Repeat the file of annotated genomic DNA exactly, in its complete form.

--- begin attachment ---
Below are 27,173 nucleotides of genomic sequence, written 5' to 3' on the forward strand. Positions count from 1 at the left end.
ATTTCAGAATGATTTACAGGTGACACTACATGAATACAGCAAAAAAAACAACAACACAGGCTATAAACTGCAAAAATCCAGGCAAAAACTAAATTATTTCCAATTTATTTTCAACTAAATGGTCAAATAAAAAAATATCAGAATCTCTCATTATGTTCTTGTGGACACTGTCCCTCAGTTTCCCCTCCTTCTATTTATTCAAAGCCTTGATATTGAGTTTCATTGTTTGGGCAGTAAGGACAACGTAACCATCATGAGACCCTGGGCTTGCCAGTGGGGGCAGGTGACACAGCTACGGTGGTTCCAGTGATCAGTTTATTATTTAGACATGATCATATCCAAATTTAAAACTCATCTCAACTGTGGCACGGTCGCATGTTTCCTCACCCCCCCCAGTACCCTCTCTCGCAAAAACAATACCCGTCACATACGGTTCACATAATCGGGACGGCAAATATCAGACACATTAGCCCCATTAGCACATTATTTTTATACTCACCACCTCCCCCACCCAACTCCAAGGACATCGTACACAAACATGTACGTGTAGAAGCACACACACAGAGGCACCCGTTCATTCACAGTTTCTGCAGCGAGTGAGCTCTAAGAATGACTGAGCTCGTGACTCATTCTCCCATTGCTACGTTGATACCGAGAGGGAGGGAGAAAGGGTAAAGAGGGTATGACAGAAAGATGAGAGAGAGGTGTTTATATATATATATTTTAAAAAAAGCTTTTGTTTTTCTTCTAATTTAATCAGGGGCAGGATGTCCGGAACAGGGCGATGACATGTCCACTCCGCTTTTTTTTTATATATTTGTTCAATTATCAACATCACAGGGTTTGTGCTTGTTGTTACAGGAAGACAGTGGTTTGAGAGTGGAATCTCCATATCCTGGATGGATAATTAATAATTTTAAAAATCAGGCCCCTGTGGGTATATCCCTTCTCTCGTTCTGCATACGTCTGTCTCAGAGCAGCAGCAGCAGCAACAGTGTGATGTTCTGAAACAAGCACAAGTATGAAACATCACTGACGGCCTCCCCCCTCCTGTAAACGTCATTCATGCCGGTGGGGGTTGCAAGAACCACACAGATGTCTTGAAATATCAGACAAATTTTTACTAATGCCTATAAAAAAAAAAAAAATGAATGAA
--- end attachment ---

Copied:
Below are 27,173 nucleotides of genomic sequence, written 5' to 3' on the forward strand. Positions count from 1 at the left end.
ATTTCAGAATGATTTACAGGTGACACTACATGAATACAGCAAAAAAAACAACAACACAGGCTATAAACTGCAAAAATCCAGGCAAAAACTAAATTATTTCCAATTTATTTTCAACTAAATGGTCAAATAAAAAAATATCAGAATCTCTCATTATGTTCTTGTGGACACTGTCCCTCAGTTTCCCCTCCTTCTATTTATTCAAAGCCTTGATATTGAGTTTCATTGTTTGGGCAGTAAGGACAACGTAACCATCATGAGACCCTGGGCTTGCCAGTGGGGGCAGGTGACACAGCTACGGTGGTTCCAGTGATCAGTTTATTATTTAGACATGATCATATCCAAATTTAAAACTCATCTCAACTGTGGCACGGTCGCATGTTTCCTCACCCCCCCCAGTACCCTCTCTCGCAAAAACAATACCCGTCACATACGGTTCACATAATCGGGACGGCAAATATCAGACACATTAGCCCCATTAGCACATTATTTTTATACTCACCACCTCCCCCACCCAACTCCAAGGACATCGTACACAAACATGTACGTGTAGAAGCACACACACAGAGGCACCCGTTCATTCACAGTTTCTGCAGCGAGTGAGCTCTAAGAATGACTGAGCTCGTGACTCATTCTCCCATTGCTACGTTGATACCGAGAGGGAGGGAGAAAGGGTAAAGAGGGTATGACAGAAAGATGAGAGAGAGGTGTTTATATATATATATTTTAAAAAAAGCTTTTGTTTTTCTTCTAATTTAATCAGGGGCAGGATGTCCGGAACAGGGCGATGACATGTCCACTCCGCTTTTTTTTTATATATTTGTTCAATTATCAACATCACAGGGTTTGTGCTTGTTGTTACAGGAAGACAGTGGTTTGAGAGTGGAATCTCCATATCCTGGATGGATAATTAATAATTTTAAAAATCAGGCCCCTGTGGGTATATCCCTTCTCTCGTTCTGCATACGTCTGTCTCAGAGCAGCAGCAGCAGCAACAGTGTGATGTTCTGAAACAAGCACAAGTATGAAACATCACTGACGGCCTCCCCCCTCCTGTAAACGTCATTCATGCCGGTGGGGGTTGCAAGAACCACACAGATGTCTTGAAATATCAGACAAATTTTTACTAATGCCTATAAAAAAAAAAAAAATGAATGAA